In the #1 New York Times bestselling Mercy Thompson novels, the coyote shapeshifter has found her voice in the werewolf pack. But when Mercy’s bond with the pack—and her mate—is broken, she’ll learn what it truly means to be alone…
Attacked and abducted in her home territory, Mercy finds herself in the clutches of the most powerful vampire in the world, taken as a weapon to use against alpha werewolf Adam and the ruler of the Tri-Cities vampires. In coyote form, Mercy escapes—only to find herself without money, without clothing, and alone in the heart of Europe…
Unable to contact Adam and the rest of the pack, Mercy has allies to find and enemies to fight, and she needs to figure out which is which. Ancient powers stir, and Mercy must be her agile best to avoid causing a war between vampires and werewolves, and between werewolves and werewolves. And in the heart of the ancient city of Prague, old ghosts rise…
Glorious! I devoured this book in record time. How a series that I initially gave no chance to, could so quickly become one of my absolute favorite series is a bafflement to me. But it is true. Patricia Briggs has a gift for writing strong, ferocious heroines that still engender empathy in her readers.
This is book 10 in the series, and these are NOT, I repeat NOT standalones. So, unfortunately, spoilers for the previous books may occur. But let me tell you, if you have any interest at all in urban fantasy/paranormal romance, this is a series that will suck you in. We have a Volkswagon mechanic named Mercedes, a daughter of chaos who plays merry hell on the stoic werewolves around her. A coyote shifter is so very different than the other big bads in this fantasy setting. It is completely worth the read, and I highly recommend the series as whole.
This book in specific though plays a nice symmetry with the beginning of the series, Mercedes alone and ostensibly friendless. Of course Mercy has always had a knack for managing the chaos in her life. But it was interesting to see how different of a person she is by this point in time, even when she is on her own.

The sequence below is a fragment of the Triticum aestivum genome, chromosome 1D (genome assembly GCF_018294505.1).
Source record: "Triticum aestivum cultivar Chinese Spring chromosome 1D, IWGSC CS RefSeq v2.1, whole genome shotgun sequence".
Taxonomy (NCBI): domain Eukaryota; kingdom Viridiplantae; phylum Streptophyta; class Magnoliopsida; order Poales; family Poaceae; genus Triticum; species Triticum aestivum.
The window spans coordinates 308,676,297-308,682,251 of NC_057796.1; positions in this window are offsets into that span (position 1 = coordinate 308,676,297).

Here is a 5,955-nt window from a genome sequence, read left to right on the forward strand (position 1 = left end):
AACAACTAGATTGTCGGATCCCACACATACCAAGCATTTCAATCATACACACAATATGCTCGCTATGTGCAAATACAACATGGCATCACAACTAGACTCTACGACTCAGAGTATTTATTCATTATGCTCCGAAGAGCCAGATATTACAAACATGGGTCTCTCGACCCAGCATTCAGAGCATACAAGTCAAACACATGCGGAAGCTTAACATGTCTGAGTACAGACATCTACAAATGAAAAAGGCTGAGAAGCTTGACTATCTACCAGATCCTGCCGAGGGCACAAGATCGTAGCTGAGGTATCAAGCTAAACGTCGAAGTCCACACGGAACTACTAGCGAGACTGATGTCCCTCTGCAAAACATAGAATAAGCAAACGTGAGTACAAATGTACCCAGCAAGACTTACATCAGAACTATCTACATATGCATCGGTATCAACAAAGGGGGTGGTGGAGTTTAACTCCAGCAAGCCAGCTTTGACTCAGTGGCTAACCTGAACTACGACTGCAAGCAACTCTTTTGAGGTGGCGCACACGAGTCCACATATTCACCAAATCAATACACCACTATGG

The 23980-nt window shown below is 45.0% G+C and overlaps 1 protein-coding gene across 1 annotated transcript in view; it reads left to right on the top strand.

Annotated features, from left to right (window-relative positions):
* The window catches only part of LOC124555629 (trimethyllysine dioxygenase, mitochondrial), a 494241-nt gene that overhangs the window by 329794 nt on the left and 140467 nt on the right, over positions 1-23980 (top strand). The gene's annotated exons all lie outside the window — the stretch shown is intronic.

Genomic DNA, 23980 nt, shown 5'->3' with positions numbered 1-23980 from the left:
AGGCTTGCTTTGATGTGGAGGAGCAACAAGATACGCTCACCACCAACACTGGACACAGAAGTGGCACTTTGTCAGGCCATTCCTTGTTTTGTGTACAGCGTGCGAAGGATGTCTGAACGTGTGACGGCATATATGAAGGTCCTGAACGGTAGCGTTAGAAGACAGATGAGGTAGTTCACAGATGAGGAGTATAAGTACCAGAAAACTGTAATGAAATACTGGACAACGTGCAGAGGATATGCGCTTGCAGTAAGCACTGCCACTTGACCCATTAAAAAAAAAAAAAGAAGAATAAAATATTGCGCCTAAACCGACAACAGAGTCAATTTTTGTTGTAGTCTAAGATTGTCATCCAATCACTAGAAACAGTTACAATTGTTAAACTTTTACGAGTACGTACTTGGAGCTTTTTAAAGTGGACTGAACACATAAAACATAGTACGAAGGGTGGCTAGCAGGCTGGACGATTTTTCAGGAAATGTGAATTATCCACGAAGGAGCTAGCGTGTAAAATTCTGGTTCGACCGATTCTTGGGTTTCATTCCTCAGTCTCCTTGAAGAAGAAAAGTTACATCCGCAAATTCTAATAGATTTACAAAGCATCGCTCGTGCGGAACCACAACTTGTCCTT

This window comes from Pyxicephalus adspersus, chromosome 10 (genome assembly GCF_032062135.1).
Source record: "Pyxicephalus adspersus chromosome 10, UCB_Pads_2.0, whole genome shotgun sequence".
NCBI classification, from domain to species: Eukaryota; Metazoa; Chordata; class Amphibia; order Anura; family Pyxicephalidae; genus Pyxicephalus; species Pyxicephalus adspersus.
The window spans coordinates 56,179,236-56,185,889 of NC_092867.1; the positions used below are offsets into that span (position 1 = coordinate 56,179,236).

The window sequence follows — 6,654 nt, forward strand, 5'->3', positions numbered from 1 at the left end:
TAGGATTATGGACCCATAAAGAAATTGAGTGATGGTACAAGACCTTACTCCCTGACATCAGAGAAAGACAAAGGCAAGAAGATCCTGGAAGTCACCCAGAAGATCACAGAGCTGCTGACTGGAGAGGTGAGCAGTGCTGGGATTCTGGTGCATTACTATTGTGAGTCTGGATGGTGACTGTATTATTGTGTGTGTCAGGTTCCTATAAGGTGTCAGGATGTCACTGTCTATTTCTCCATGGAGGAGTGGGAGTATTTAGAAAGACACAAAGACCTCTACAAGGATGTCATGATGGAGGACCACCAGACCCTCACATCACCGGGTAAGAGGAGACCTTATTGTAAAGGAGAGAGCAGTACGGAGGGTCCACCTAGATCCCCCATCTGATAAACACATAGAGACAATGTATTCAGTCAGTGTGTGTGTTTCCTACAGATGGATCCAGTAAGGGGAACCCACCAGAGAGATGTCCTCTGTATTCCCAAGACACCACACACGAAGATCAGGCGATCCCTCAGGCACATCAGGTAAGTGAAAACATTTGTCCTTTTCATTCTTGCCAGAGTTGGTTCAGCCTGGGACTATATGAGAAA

Following the events of the previous books, the consequences of the Columbia Basin’s power plays in making their territory neutral for both humans and the supernatural alike have shown up in an interesting way. And while our main protagonists, and us readers, have had a view from the inside, it was very interesting to see how those on the OUTSIDE have interpreted the events that unfolded. Needless to say they got it all wrong. Which opened up all sorts of doors to conflict.
Enter stage left- The Master of Milan, Iacapo Bonaparte. He is the biggest, baddest vampire in Europe. And ever if there was a canny, crafty, bastard of a villain, this jerk is it. I never thought I could sympathize with some of the vampires who have been making Mercy’s life hell in the previous books, but Briggs managed it. Surprising revelations changed the entire COMPLEXION of events that I thought I understood before, and in such a way that it seemed completely natural to me. The landscape back home is going to end up very different once our stalwart heroes make it back.
Of course, despite Bonaparte’s machinations, things are very much not what they seemed, and forces were at work that even he couldn’t comprehend. Turns out there is even more to Mercy than we had already realized….I think she finally discovered her “42”.
Adam and Mercy though, at this point are just rock solid, but it was nice to see how even apart they are still each the others touchstone. But it was also nice to see a few secondary characters shine, and get to understand them better. I think going back and rereading with some of this new information is going to give me a deeper appreciation of some of the other characters. And I know that events from this book are going to perceptively color future events.
And of course the reunion between Mercy and Adam was sweet, and sexy, and full of the turmoil only these two characters can bring to one another. Briggs had a description in the spinoff series that everything here made me think of, about how opening up was like opening an umbrella that had been shut a very long time and how parts creak and groan and threaten to break…only in this case it was like someone then oiled all the moving parts so that everything will now function like it should. That is what this book felt like. It may hurt to open things up that have been closed a very long time, but sometimes you have to so you can use it the way it need to be used.
Another note though, this book is somewhat nonlinear, so I think I will need to read it at least one more time to truly get it all together in my head. But it was excellent enough that I would have wanted to regardless. This was one of those books that was absolutely worth the wait and more than exceeded my expectations even though it was nothing like I was expecting, if you see what I mean.